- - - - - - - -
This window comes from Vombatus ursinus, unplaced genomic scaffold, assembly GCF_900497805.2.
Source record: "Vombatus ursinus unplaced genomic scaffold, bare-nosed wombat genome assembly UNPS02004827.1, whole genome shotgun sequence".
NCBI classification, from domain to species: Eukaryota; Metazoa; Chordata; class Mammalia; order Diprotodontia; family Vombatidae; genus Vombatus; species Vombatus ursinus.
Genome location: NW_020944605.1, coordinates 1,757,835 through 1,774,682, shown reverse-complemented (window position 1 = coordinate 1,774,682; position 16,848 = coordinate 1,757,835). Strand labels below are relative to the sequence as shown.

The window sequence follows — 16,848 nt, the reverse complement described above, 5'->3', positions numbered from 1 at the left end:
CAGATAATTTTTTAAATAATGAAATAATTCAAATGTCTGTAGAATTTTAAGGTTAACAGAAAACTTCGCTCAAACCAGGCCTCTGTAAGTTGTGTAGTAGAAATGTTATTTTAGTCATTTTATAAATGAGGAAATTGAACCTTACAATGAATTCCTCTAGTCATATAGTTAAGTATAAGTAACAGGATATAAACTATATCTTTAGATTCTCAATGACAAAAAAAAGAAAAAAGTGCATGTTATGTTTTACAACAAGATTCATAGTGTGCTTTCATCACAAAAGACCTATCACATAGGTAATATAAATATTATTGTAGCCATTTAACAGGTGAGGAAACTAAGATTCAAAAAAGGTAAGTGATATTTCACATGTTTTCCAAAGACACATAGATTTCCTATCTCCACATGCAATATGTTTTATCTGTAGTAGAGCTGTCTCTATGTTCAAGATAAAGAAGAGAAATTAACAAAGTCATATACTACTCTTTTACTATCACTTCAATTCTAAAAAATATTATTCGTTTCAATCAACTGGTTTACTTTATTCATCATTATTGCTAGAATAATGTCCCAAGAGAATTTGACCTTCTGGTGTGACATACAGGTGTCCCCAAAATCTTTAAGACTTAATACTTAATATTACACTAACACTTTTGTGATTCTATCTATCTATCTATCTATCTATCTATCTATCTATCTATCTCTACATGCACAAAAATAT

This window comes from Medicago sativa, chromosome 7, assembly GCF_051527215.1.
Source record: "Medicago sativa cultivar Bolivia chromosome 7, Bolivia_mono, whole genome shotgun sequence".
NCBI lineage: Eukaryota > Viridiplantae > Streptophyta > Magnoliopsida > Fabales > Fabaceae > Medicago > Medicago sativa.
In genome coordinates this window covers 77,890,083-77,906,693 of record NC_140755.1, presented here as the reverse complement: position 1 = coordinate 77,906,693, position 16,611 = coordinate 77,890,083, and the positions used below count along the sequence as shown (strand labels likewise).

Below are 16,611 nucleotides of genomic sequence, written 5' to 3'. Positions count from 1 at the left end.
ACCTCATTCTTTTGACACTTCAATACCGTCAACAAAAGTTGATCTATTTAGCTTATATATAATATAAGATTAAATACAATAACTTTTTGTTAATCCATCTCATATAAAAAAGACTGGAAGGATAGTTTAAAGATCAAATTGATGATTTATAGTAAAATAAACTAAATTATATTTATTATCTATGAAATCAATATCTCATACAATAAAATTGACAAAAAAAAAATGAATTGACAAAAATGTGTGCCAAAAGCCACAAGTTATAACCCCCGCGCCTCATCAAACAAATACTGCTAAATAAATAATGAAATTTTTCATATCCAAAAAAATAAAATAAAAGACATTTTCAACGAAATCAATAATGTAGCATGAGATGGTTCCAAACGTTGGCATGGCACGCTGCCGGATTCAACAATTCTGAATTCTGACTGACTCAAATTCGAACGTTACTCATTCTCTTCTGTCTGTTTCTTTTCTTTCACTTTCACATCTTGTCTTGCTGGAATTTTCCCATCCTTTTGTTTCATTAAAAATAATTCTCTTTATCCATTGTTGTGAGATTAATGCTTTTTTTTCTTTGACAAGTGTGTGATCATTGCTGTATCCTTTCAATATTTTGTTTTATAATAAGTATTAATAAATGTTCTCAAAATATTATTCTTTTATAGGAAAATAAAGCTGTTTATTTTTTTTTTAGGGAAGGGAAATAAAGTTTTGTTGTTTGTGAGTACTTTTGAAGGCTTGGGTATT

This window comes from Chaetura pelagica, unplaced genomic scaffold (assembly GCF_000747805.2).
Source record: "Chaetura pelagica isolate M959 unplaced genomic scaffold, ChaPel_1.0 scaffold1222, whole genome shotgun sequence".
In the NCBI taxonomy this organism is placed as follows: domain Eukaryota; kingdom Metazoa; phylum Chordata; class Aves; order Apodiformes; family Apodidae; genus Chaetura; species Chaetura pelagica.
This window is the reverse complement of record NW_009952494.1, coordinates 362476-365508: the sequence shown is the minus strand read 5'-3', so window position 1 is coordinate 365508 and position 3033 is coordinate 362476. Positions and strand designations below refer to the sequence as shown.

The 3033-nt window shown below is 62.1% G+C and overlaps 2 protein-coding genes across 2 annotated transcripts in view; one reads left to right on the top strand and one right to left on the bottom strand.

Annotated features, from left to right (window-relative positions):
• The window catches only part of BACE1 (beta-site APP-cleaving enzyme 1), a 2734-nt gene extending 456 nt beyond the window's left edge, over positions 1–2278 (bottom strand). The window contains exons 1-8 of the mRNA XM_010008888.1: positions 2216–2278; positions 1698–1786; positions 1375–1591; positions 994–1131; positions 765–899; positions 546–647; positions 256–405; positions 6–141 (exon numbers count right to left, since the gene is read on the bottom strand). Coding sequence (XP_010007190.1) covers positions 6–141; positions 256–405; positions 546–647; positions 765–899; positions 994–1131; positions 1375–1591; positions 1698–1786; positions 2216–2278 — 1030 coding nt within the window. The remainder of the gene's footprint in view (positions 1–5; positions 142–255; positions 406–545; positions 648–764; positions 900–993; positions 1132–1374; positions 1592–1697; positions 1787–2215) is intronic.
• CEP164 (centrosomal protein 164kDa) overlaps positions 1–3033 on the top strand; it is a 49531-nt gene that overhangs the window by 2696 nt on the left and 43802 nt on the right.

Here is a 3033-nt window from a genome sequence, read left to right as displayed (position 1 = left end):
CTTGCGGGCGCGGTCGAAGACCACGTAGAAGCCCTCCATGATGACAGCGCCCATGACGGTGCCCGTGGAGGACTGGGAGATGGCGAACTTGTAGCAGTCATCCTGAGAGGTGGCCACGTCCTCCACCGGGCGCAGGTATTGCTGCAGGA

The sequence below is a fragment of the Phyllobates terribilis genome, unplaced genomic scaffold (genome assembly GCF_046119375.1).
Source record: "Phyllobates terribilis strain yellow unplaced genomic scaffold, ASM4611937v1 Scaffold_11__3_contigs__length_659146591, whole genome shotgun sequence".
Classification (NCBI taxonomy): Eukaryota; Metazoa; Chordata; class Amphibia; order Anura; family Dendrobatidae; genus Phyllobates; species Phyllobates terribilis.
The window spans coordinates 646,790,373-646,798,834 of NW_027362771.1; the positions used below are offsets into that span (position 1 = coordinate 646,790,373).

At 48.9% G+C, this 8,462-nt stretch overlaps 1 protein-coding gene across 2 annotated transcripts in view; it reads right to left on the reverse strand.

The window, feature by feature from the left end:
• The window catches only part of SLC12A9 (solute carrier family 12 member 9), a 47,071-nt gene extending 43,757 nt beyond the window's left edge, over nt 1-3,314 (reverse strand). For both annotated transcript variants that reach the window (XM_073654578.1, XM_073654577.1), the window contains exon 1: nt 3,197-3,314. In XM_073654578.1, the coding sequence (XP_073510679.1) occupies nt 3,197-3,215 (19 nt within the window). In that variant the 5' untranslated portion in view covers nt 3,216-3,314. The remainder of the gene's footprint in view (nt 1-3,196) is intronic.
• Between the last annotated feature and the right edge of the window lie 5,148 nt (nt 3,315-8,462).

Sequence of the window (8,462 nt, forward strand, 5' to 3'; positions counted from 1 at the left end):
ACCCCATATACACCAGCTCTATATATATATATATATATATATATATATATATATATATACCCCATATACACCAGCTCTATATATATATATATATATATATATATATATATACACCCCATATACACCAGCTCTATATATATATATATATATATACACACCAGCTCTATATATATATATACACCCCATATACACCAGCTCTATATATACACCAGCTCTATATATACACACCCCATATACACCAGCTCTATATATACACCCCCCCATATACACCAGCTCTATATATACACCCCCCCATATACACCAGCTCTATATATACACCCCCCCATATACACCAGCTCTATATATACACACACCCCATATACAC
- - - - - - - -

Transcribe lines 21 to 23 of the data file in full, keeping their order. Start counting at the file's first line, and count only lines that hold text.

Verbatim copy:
Here is a 3033-nt window from a genome sequence, read left to right as displayed (position 1 = left end):
CTTGCGGGCGCGGTCGAAGACCACGTAGAAGCCCTCCATGATGACAGCGCCCATGACGGTGCCCGTGGAGGACTGGGAGATGGCGAACTTGTAGCAGTCATCCTGAGAGGTGGCCACGTCCTCCACCGGGCGCAGGTATTGCTGCAGGA

The sequence below is a fragment of the Phyllobates terribilis genome, unplaced genomic scaffold (genome assembly GCF_046119375.1).